1. J.J. Watt could be an MVP.

Remarkably, the last defensive player to win MVP was Lawrence Taylor in 1986, but if he continues on his current path, Houston’s J.J. Watt could certainly make a case to be the next defensive player to take home the honor. The defensive lineman had six quarterback hurries and a pass defense before picking off an EJ Manuel pass and rumbling 80 yards for the pick-six to help lift the Texans past the Bills.

Through the first three games, the Patriots offense has five touchdowns. Watt has two of his own this year, and is just the second player since the merger with a receive touchdown and interception in the same season. (Ex-Pats linebacker and current Houston assistant Mike Vrabel was the first to turn the trick back in 2005.)

2. EJ Manuel is apparently suffering from a crisis of confidence. The second-year Buffalo quarterback was apparently pretty shaken in the wake of Sunday’s loss to the Texans. Manuel ended the day 21-for-44 for 225 yards, two touchdowns and two interceptions against the Texans as the Bills lost their second straight to fall to 2-2 on the young season. To be fair, things were a little shaky around Manuel, given the fact that his offensive line was struggling, there were a couple of key drops and the fire-breathing monster known as Watt was on the other side of the ball. Coach Doug Marrone said after the game there were no plans to hand the reins to backup Kyle Orton, but the idea of jumpstarting the offense with a switch at quarterback has to be entering the minds of the Buffalo coaching staff.

3. Maybe the Dolphins weren’t as dysfunctional as we thought. The week of back-and-forth between Miami coach Joe Philbin and quarterback Ryan Tannehill ended Sunday in London, where the Dolphins absolutely crushed the Raiders, 38-14, at Wembley Stadium. Tannehill, who engaged in a weird public exchange with his coach after Philbin refused to name him the starter in the media, was an impressive 23-for-31 for 278 yards and two touchdowns in the win. Meanwhile, the Raiders, who looked good last week when they came to Foxboro and put a scare in the Patriots, were a mess. Their issues were compounded by the fact that rookie quarterback Derek Carr left the game in the third quarter, and told the media after the game that he has a high ankle sprain and sprained MCL. Yikes.

4. The Jets are in trouble. New York struggled at home against the Lions, and it was another bad outing for quarterback Geno Smith, who was 17-for-33 for 209 yards, one touchdown and one pick in a 24-17 loss to Detroit. After the game, Rex Ryan said he was standing by Smith. “I’m confident in Geno. If Geno’s healthy, then Geno Smith will start,” Ryan told reporters after the game. “I’m not gonna replace him. I feel good about Geno, and again, I think he’s gonna get it turned. He’s a tough, resilient young man, and I think we’re gonna win.” Meanwhile, it doesn’t sound like Jets fans are going to stand by Geno.

Jets defensive lineman Sheldon Richardson told reporters after the game that fans who were booing Smith should “shut up.” Yikes.

5. Not everyone needs a punter.

Sunday’s game between the Packers and Bears was either the second or third game in NFL history without a punt. Green Bay quarterback Aaron Rodgers threw for 302 yards and four touchdowns in the 38-17 win over Chicago. The Packers, who had been suffering from offensive inconsistency over the course of the first three games of the year, scored on their first six possessions and finished with 358 total yards on the way to their fifth consecutive victory at Soldier Field. It was a bit of a redemption for Rodgers, who told Green Bay fans to “R-E-L-A-X” this week when they started worrying about the Packers‘ 1-2 start.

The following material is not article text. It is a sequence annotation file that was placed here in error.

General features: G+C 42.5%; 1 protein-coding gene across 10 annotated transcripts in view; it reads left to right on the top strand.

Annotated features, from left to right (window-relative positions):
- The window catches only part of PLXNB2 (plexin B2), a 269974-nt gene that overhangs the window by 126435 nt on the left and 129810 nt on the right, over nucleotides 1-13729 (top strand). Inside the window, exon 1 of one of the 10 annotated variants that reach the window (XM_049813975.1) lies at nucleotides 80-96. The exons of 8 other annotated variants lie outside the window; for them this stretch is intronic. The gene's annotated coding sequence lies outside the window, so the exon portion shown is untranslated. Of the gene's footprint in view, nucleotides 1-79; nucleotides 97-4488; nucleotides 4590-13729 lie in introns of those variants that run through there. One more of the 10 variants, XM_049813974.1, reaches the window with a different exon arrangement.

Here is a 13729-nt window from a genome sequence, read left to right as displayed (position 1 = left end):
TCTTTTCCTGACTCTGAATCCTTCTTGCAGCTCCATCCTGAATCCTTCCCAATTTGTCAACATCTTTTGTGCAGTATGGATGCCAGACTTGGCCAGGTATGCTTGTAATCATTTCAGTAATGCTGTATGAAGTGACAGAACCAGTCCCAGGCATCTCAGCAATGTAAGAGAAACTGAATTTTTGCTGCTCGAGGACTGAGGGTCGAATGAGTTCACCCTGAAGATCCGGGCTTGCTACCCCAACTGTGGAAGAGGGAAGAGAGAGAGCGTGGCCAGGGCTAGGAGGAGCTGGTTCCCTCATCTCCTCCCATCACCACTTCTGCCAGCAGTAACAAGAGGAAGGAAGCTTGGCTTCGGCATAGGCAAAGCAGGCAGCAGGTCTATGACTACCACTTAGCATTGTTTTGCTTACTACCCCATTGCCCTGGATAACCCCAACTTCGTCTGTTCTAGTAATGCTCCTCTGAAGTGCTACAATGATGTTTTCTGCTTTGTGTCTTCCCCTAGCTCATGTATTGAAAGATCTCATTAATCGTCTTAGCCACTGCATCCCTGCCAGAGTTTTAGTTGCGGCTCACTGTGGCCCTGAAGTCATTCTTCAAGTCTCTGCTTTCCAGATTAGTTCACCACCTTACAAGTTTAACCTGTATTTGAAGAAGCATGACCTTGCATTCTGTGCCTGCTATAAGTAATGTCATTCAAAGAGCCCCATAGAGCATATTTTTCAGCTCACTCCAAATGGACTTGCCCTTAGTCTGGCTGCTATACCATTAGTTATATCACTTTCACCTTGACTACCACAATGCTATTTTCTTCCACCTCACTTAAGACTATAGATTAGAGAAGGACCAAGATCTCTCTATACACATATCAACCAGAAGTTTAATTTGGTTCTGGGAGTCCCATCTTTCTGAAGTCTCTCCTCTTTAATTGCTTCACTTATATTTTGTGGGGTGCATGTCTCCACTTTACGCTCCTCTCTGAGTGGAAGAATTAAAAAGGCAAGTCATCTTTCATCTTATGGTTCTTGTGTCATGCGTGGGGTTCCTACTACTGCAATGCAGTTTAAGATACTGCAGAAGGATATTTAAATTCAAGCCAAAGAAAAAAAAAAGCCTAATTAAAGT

6. No one knows what to make of the Steelers.

There are weeks where the Steelers look ready to crush all those who come before them. Then, there are occasions like Sunday, where they melt down in the fourth quarter and end up losing a game to a Tampa Bay team ‘€¦ that lost to the Falcons by six touchdowns a week ago. Mike Glennon hit Vincent Jackson with the game-winner with six seconds left on the way to a shocking 27-24 win over host Pittsburgh. The Steelers, who were poised to move to 3-1 with the win, fell back to .500 with the surprising last-second loss. (Pittsburgh committed a whopping 13 penalties for 125 yards.)

7. Steve Smith is never not awesome.

As promised, the gritty receiver one-upped his old team. The former Panther lit up Carolina for seven catches — including an awesome reception on a tipped ball he ended up taking for a touchdown — for 139 yards and a pair of scores on the way to a 38-10 win over the Panthers. There wasn’t “blood and guts” like he promised, but Smith, who played 13 seasons in Carolina before he was cut in the offseason, clearly enjoyed making his old team eat a little crow after the contest. “I’m 35 years old and I ran by those guys like they were schoolyard kids,” the veteran said after the game. Meanwhile, while we were all upset about the state of the Panthers’ offense, it’s worth noting that Carolina has yielded 75 points in two games.

I want to know what this kid is thinking.

8. Adam Vinatieri is some sort of superhuman.

It’s remarkable to think that the former Patriots kicker is now in his ninth season in Indy, and while the 41-year-old isn’t the kicker he once was, he’s still money when it comes to working extra points and field goals. Through four games, he’s 8-for-8 on field goal attempts and 16-for-16 on extra-point attempts, including a pair of field goals and five extra points Sunday in the 41-17 win over the Titans.

Oh, and this happened 18 years ago.

9. Chip Kelly can feel Bill Belichick‘s pain.

Philly went West on Sunday and nearly knocked off the Niners, despite the fact that the Eagles continue to have serious offensive line issues. Pro Bowl left guard Evan Mathis went down in Week 1, and with starting right tackle Lane Johnson already serving a four-game suspension, things got even worse when starting center Jason Kelce went down last week with a sports hernia. Despite those woes, Philly nearly pulled off the upset, despite the fact that the Eagles’ offense didn’t pass midfield until the fourth quarter and it had just two more first downs (five) than turnovers (three) late in the third quarter. Things should get better next week when Johnson is eligible to return from his ban, but the fact that Kelce and Mathis won’t be back until the second half of the season should provide some interesting phone conversation between BFF’s Kelly and Belichick when it comes to commiserating about their woes.